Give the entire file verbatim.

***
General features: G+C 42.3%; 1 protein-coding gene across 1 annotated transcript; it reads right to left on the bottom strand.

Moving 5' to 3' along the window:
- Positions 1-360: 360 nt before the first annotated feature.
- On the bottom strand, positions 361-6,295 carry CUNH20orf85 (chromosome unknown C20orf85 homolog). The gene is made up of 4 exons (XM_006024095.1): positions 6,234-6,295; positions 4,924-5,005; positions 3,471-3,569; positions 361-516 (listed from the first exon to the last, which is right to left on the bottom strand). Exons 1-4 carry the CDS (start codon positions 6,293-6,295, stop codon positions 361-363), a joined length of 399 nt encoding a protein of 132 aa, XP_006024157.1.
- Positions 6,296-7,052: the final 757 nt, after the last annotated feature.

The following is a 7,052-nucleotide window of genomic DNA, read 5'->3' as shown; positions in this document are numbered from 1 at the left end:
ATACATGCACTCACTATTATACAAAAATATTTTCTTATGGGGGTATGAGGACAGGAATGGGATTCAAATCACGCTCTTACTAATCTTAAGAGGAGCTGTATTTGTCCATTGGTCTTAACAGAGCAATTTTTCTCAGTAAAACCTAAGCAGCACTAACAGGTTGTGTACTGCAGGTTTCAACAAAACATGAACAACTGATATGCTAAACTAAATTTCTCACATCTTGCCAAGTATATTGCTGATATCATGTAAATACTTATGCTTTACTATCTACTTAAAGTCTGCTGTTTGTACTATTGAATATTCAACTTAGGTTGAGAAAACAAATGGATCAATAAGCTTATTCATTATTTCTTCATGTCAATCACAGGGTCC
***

General features: G+C 42.3%; 1 protein-coding gene across 1 annotated transcript; it reads right to left on the bottom strand.

Moving 5' to 3' along the window:
- Positions 1-360: 360 nt before the first annotated feature.
- On the bottom strand, positions 361-6,295 carry CUNH20orf85 (chromosome unknown C20orf85 homolog). The gene is made up of 4 exons (XM_006024095.1): positions 6,234-6,295; positions 4,924-5,005; positions 3,471-3,569; positions 361-516 (listed from the first exon to the last, which is right to left on the bottom strand). Exons 1-4 carry the CDS (start codon positions 6,293-6,295, stop codon positions 361-363), a joined length of 399 nt encoding a protein of 132 aa, XP_006024157.1.
- Positions 6,296-7,052: the final 757 nt, after the last annotated feature.

The following is a 7,052-nucleotide window of genomic DNA, read 5'->3' as shown; positions in this document are numbered from 1 at the left end:
ATACATGCACTCACTATTATACAAAAATATTTTCTTATGGGGGTATGAGGACAGGAATGGGATTCAAATCACGCTCTTACTAATCTTAAGAGGAGCTGTATTTGTCCATTGGTCTTAACAGAGCAATTTTTCTCAGTAAAACCTAAGCAGCACTAACAGGTTGTGTACTGCAGGTTTCAACAAAACATGAACAACTGATATGCTAAACTAAATTTCTCACATCTTGCCAAGTATATTGCTGATATCATGTAAATACTTATGCTTTACTATCTACTTAAAGTCTGCTGTTTGTACTATTGAATATTCAACTTAGGTTGAGAAAACAAATGGATCAATAAGCTTATTCATTATTTCTTCATGTCAATCACAGGGTCC